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Shane Watson says coach Darren Lehmann put the fun back into cricket

He was stood down for a Test match and fell out with the coach last year, but as he basks in Ashes-winning glory Shane Watson says it was all worth it.

''Personally, it makes it more sweet,'' he said. ''To know that there were times when I knew I had to stand strong with my beliefs. I certainly would never take back how I stood and voiced my opinions at certain times. It makes it all worthwhile.''

Watson was one of four players suspended for the third Test against India in Mohali last March over the ''homework'' affair, and his relationship with then Australian coach Mickey Arthur never recovered.

The all-rounder lost the vice-captaincy as a result but said on Monday he had taken a position about the way the team's culture had deteriorated and, following Australia's 5-0 Ashes triumph, was proud of it.

''I know that when there is down times if you stand strong for long enough and persevere for long enough things might turn around, and they certainly have in a way that I never expected,'' he said.

''I've always had certain beliefs and I've been very lucky enough to be around so many great teams, whether it was the Australian team or other teams that I've played in. You need to be making sure you're having a lot of fun because it's a game that if you take too seriously - and I do at times, and I've always got to turn myself around - you can really get too internal and the game gets too much for you. That's what was happening in the Australian team.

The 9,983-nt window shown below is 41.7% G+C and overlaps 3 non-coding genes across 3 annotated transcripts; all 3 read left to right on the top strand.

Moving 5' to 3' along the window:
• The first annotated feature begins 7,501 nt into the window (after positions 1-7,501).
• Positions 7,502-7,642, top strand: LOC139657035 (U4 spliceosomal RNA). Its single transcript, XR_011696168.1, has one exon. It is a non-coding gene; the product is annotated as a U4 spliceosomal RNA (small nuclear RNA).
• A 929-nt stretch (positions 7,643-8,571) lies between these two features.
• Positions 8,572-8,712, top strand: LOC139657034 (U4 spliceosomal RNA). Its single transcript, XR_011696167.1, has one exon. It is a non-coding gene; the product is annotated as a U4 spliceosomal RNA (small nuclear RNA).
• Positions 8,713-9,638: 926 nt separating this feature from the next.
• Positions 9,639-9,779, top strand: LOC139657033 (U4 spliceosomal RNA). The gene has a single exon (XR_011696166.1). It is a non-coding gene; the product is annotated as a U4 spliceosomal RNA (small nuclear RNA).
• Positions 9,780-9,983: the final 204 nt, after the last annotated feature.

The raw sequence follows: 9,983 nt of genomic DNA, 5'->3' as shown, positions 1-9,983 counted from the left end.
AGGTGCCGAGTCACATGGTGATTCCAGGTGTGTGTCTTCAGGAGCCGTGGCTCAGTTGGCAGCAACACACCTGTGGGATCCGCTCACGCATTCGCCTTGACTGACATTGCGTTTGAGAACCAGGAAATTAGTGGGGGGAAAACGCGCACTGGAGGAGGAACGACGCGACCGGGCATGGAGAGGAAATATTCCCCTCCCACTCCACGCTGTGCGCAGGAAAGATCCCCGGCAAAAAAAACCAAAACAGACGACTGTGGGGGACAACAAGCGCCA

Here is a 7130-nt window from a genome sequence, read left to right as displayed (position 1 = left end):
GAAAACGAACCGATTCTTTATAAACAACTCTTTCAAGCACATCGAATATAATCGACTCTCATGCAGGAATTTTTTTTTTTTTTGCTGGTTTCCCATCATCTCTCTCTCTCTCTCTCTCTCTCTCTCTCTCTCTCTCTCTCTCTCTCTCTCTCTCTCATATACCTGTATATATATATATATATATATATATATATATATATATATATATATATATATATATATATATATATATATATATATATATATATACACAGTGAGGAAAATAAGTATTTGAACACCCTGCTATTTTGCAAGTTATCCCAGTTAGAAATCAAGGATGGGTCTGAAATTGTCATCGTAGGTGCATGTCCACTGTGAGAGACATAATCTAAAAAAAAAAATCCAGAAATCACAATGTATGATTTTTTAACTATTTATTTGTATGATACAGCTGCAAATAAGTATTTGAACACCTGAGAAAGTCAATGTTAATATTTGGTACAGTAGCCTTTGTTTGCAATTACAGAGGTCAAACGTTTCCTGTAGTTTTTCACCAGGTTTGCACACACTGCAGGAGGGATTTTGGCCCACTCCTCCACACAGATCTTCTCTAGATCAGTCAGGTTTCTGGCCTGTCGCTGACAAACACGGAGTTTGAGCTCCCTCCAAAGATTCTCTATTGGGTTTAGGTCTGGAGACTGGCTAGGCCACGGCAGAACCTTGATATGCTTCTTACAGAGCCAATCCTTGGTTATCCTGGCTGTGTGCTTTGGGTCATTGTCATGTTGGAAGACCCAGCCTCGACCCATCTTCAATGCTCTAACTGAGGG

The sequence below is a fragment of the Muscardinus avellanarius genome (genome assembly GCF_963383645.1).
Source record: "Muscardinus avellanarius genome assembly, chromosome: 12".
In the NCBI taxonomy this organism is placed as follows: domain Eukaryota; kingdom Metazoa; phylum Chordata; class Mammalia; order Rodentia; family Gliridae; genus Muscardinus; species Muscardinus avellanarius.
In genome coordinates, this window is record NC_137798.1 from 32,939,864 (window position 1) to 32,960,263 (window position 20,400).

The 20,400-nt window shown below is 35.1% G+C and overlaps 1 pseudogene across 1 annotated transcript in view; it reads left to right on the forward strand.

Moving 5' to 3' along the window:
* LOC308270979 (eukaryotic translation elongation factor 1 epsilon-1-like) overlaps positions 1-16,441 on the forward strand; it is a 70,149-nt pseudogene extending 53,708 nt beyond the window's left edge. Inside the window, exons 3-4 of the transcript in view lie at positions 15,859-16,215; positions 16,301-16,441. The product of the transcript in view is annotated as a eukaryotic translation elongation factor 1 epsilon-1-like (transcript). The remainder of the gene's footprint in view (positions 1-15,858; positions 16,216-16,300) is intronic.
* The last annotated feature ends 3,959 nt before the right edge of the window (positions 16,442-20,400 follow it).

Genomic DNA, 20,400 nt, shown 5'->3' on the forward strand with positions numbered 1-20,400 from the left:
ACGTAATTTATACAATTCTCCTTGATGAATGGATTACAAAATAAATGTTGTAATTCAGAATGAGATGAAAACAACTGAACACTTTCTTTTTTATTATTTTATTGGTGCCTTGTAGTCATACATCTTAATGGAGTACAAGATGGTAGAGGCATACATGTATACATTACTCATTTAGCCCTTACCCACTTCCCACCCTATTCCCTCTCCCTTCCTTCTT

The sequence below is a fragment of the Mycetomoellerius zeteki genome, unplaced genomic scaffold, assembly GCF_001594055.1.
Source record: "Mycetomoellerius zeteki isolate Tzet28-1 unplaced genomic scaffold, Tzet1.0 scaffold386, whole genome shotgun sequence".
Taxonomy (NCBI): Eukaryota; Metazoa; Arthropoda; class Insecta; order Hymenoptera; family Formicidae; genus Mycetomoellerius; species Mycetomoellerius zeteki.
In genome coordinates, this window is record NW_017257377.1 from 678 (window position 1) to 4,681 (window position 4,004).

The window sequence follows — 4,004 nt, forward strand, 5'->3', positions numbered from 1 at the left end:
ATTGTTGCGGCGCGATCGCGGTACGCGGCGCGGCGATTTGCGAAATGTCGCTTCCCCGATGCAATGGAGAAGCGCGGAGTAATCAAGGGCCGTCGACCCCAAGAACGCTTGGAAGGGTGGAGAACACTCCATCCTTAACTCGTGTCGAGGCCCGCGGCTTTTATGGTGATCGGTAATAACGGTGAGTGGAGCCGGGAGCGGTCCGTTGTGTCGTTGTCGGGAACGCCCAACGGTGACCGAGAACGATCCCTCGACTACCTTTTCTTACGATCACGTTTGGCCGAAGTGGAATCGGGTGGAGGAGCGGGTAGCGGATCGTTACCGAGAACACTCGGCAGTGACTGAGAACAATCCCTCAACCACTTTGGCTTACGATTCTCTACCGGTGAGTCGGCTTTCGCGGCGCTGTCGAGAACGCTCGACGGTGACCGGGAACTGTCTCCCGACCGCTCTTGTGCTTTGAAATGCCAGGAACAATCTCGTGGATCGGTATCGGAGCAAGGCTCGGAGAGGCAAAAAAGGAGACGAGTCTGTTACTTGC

''Darren Lehmann comes in and within one day just turns that all around. It just made me know that what I was standing strong for were for the right reasons.''

Watson's outlook on the resurgent Australian team and his own future in it is a far cry from what it was the afternoon he packed his bags and left Mohali, flying home immediately after being stood down.

He was returning to Sydney for the birth of his son, Will, but said as he left he was weighing up whether he would continue playing international cricket.

That is anything but the case now. ''This is the time of my life, it really is,'' said Watson, 32. ''And I know how lucky I am to be involved in such a special environment, because it doesn't always come along. And I know everyone feels the exact same way.

''Because it's not just something you stumble across, it's something that people do put a lot of time and effort in certain ways to be able to make sure that an environment like this is created and that's the amazing skill that Darren Lehmann has brought in.''

Watson said under Lehmann's leadership - the former Test batsman was appointed when Arthur was sacked only 16 days before the Ashes in England - there had been an immediate renewal of enjoyment in the game for him and others in the Australian team.

''That had gone out the window,'' he said. ''It was more so you had to be desperate and put every other part of your life on hold to become the best player and best team in the world, instead of just getting the perfect balance. And Darren knew that from experience and that's exactly what he implemented.

''It really is an absolute pleasure to be part of playing cricket for Australia. Not just the dream of playing cricket for Australia, but now to be involved in something that is so much fun.''